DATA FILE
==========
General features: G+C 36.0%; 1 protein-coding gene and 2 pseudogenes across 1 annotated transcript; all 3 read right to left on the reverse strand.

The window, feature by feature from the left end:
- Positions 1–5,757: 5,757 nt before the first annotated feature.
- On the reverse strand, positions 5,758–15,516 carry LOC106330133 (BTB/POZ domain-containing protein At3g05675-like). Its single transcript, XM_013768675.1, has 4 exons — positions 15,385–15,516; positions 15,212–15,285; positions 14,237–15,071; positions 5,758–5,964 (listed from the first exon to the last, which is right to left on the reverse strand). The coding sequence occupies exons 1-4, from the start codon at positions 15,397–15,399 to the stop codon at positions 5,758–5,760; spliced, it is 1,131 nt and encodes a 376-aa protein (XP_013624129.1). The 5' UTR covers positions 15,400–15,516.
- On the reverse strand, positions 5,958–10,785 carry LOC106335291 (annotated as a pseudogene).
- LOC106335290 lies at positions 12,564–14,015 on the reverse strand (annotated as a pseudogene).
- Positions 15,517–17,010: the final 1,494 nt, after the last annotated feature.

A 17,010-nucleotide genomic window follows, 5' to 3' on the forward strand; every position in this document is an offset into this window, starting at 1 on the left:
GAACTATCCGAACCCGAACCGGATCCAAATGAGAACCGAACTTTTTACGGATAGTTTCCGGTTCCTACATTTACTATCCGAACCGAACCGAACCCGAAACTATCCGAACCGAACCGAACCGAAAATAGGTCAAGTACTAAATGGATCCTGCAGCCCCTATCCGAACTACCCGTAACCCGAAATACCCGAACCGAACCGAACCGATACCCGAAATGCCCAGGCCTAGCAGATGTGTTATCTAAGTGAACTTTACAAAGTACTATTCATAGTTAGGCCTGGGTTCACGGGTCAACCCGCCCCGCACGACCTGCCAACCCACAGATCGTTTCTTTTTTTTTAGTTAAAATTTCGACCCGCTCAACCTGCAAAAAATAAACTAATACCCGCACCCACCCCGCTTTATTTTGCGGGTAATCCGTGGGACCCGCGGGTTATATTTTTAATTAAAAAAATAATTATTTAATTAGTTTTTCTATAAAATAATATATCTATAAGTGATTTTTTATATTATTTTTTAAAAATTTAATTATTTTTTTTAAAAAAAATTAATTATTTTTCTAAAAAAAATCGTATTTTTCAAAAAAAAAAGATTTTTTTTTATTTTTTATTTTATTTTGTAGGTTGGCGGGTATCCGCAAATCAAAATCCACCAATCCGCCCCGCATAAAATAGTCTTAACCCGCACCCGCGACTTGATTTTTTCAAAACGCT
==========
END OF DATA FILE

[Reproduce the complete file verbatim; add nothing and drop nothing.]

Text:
General features: G+C 36.0%; 1 protein-coding gene and 2 pseudogenes across 1 annotated transcript; all 3 read right to left on the reverse strand.

The window, feature by feature from the left end:
- Positions 1–5,757: 5,757 nt before the first annotated feature.
- On the reverse strand, positions 5,758–15,516 carry LOC106330133 (BTB/POZ domain-containing protein At3g05675-like). Its single transcript, XM_013768675.1, has 4 exons — positions 15,385–15,516; positions 15,212–15,285; positions 14,237–15,071; positions 5,758–5,964 (listed from the first exon to the last, which is right to left on the reverse strand). The coding sequence occupies exons 1-4, from the start codon at positions 15,397–15,399 to the stop codon at positions 5,758–5,760; spliced, it is 1,131 nt and encodes a 376-aa protein (XP_013624129.1). The 5' UTR covers positions 15,400–15,516.
- On the reverse strand, positions 5,958–10,785 carry LOC106335291 (annotated as a pseudogene).
- LOC106335290 lies at positions 12,564–14,015 on the reverse strand (annotated as a pseudogene).
- Positions 15,517–17,010: the final 1,494 nt, after the last annotated feature.

A 17,010-nucleotide genomic window follows, 5' to 3' on the forward strand; every position in this document is an offset into this window, starting at 1 on the left:
GAACTATCCGAACCCGAACCGGATCCAAATGAGAACCGAACTTTTTACGGATAGTTTCCGGTTCCTACATTTACTATCCGAACCGAACCGAACCCGAAACTATCCGAACCGAACCGAACCGAAAATAGGTCAAGTACTAAATGGATCCTGCAGCCCCTATCCGAACTACCCGTAACCCGAAATACCCGAACCGAACCGAACCGATACCCGAAATGCCCAGGCCTAGCAGATGTGTTATCTAAGTGAACTTTACAAAGTACTATTCATAGTTAGGCCTGGGTTCACGGGTCAACCCGCCCCGCACGACCTGCCAACCCACAGATCGTTTCTTTTTTTTTAGTTAAAATTTCGACCCGCTCAACCTGCAAAAAATAAACTAATACCCGCACCCACCCCGCTTTATTTTGCGGGTAATCCGTGGGACCCGCGGGTTATATTTTTAATTAAAAAAATAATTATTTAATTAGTTTTTCTATAAAATAATATATCTATAAGTGATTTTTTATATTATTTTTTAAAAATTTAATTATTTTTTTTAAAAAAAATTAATTATTTTTCTAAAAAAAATCGTATTTTTCAAAAAAAAAAGATTTTTTTTTATTTTTTATTTTATTTTGTAGGTTGGCGGGTATCCGCAAATCAAAATCCACCAATCCGCCCCGCATAAAATAGTCTTAACCCGCACCCGCGACTTGATTTTTTCAAAACGCT